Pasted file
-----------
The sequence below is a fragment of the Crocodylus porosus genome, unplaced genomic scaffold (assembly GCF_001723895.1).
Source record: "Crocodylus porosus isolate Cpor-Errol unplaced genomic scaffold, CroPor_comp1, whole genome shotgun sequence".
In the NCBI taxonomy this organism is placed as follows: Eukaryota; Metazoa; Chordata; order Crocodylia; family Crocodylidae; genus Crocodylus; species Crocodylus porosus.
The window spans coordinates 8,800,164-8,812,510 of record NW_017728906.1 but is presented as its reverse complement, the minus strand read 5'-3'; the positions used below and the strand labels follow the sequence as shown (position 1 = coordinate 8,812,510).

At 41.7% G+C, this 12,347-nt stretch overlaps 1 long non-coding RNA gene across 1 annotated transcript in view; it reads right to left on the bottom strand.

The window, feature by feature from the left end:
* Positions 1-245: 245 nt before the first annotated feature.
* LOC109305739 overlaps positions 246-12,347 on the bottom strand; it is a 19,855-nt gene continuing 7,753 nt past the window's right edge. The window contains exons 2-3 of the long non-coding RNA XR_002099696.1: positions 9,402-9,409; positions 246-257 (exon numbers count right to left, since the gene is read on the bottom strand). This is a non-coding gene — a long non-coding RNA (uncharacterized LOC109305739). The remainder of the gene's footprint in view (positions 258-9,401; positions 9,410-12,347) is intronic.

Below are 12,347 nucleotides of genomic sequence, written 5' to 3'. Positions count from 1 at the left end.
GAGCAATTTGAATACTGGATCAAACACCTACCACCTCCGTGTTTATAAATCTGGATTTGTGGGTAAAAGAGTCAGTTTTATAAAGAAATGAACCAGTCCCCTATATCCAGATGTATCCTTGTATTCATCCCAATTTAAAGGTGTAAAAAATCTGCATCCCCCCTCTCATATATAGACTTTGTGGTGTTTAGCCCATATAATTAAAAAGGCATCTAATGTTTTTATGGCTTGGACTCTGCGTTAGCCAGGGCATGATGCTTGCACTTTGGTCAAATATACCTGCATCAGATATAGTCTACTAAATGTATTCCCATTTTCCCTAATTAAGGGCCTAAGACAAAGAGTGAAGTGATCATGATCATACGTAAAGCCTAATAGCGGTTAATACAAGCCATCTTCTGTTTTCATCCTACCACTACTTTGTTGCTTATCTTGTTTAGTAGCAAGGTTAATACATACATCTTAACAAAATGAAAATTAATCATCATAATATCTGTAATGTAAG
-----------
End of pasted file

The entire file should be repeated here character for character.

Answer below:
The sequence below is a fragment of the Crocodylus porosus genome, unplaced genomic scaffold (assembly GCF_001723895.1).
Source record: "Crocodylus porosus isolate Cpor-Errol unplaced genomic scaffold, CroPor_comp1, whole genome shotgun sequence".
In the NCBI taxonomy this organism is placed as follows: Eukaryota; Metazoa; Chordata; order Crocodylia; family Crocodylidae; genus Crocodylus; species Crocodylus porosus.
The window spans coordinates 8,800,164-8,812,510 of record NW_017728906.1 but is presented as its reverse complement, the minus strand read 5'-3'; the positions used below and the strand labels follow the sequence as shown (position 1 = coordinate 8,812,510).

At 41.7% G+C, this 12,347-nt stretch overlaps 1 long non-coding RNA gene across 1 annotated transcript in view; it reads right to left on the bottom strand.

The window, feature by feature from the left end:
* Positions 1-245: 245 nt before the first annotated feature.
* LOC109305739 overlaps positions 246-12,347 on the bottom strand; it is a 19,855-nt gene continuing 7,753 nt past the window's right edge. The window contains exons 2-3 of the long non-coding RNA XR_002099696.1: positions 9,402-9,409; positions 246-257 (exon numbers count right to left, since the gene is read on the bottom strand). This is a non-coding gene — a long non-coding RNA (uncharacterized LOC109305739). The remainder of the gene's footprint in view (positions 258-9,401; positions 9,410-12,347) is intronic.

Below are 12,347 nucleotides of genomic sequence, written 5' to 3'. Positions count from 1 at the left end.
GAGCAATTTGAATACTGGATCAAACACCTACCACCTCCGTGTTTATAAATCTGGATTTGTGGGTAAAAGAGTCAGTTTTATAAAGAAATGAACCAGTCCCCTATATCCAGATGTATCCTTGTATTCATCCCAATTTAAAGGTGTAAAAAATCTGCATCCCCCCTCTCATATATAGACTTTGTGGTGTTTAGCCCATATAATTAAAAAGGCATCTAATGTTTTTATGGCTTGGACTCTGCGTTAGCCAGGGCATGATGCTTGCACTTTGGTCAAATATACCTGCATCAGATATAGTCTACTAAATGTATTCCCATTTTCCCTAATTAAGGGCCTAAGACAAAGAGTGAAGTGATCATGATCATACGTAAAGCCTAATAGCGGTTAATACAAGCCATCTTCTGTTTTCATCCTACCACTACTTTGTTGCTTATCTTGTTTAGTAGCAAGGTTAATACATACATCTTAACAAAATGAAAATTAATCATCATAATATCTGTAATGTAAG